Volume 96 Issue 1 | p. 9 | Concentrates
Issue Date: January 1, 2018

Atomic force microscopy and infrared spectroscopy combine to give close-up look at organic matter in shale

Grains separated by mere micrometers can differ substantially in chemical composition
Department: Science & Technology
News Channels: Analytical SCENE, Organic SCENE, Nano SCENE
Keywords: Geochemistry, analytical chemistry, shale, organic matter
This sample of New Albany Shale contains types of organic matter called inertinite and solid bitumen. Combining AFM and IR allows the chemical composition (center) and stiffness (bottom) to be simultaneously determined at the nanoscale. An optical micrograph (top) is also shown.
Credit: Nat. Commun.
Optical, infrared, and atomic force microscope images of immature shale showing the heterogeneity of the sample's chemical composition and stiffness.
 
This sample of New Albany Shale contains types of organic matter called inertinite and solid bitumen. Combining AFM and IR allows the chemical composition (center) and stiffness (bottom) to be simultaneously determined at the nanoscale. An optical micrograph (top) is also shown.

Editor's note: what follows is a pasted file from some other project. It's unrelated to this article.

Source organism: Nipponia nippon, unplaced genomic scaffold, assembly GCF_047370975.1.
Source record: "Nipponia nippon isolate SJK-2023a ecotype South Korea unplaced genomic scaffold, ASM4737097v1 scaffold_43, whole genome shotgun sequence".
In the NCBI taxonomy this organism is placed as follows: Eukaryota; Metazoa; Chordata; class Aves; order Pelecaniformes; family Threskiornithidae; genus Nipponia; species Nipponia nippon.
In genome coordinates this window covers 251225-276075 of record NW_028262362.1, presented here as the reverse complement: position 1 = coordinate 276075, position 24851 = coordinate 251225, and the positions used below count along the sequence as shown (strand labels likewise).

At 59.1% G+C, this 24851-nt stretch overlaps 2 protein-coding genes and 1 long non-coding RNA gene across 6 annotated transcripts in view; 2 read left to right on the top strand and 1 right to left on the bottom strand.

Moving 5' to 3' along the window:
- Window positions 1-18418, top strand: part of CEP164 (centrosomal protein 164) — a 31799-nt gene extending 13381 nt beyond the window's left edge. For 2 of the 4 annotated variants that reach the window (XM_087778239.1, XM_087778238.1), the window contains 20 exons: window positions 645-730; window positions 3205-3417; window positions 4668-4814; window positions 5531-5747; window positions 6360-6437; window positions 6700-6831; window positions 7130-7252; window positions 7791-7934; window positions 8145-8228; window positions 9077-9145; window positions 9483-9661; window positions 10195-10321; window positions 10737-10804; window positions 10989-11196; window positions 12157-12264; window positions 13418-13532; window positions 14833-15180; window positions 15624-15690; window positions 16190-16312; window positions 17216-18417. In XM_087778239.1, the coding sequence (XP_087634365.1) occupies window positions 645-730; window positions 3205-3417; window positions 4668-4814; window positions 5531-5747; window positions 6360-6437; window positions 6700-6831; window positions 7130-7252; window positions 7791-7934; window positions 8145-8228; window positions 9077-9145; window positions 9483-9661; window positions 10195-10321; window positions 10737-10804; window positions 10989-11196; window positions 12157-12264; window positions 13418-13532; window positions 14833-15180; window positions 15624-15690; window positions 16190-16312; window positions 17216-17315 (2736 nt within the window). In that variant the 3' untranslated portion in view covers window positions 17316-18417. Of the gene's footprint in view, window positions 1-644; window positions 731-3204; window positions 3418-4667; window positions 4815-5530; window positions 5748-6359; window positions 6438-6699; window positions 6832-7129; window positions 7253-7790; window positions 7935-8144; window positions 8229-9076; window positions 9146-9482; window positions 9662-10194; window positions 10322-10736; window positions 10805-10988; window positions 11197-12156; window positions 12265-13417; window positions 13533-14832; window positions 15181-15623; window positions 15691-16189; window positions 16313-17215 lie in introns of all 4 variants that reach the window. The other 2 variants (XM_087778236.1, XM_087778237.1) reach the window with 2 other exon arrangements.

Credit: Nat. Commun.

Shale, a sedimentary rock that is a rich source of petroleum, consists of solid organic matter scattered in a mineral framework. Scanning electron microscopy reveals that neighboring organic matter particles often differ greatly in porosity, but such measurements reveal little about their underlying chemical compositions. Andrew E. Pomerantz of Schlumberger-Doll Research Center and coworkers have now used atomic-force-microscopy-based infrared spectroscopy for nanoscale chemical and mechanical characterization of organic matter from the New Albany Shale geological formation (Nat. Commun. 2017, DOI: 10.1038/s41467-017-02254-0). “This approach gives a glimpse into the composition of discrete particles of organic matter that are too small and too close together to be resolved by traditional chemical imaging tools,” Pomerantz says. Using the method, the researchers found that during artificial maturation the composition of some types of organic matter changes dramatically, whereas the composition of others changes very little. Commenting on the work, Benoit Coasne, a physicist at Grenoble Alps University, notes that although solid organic matter in shale remains poorly understood, “being able to characterize at the nanoscale its mechanical and chemical disorder in a combined way is definitely a big step in the right direction.”

 
Chemical & Engineering News
ISSN 0009-2347
Copyright © American Chemical Society

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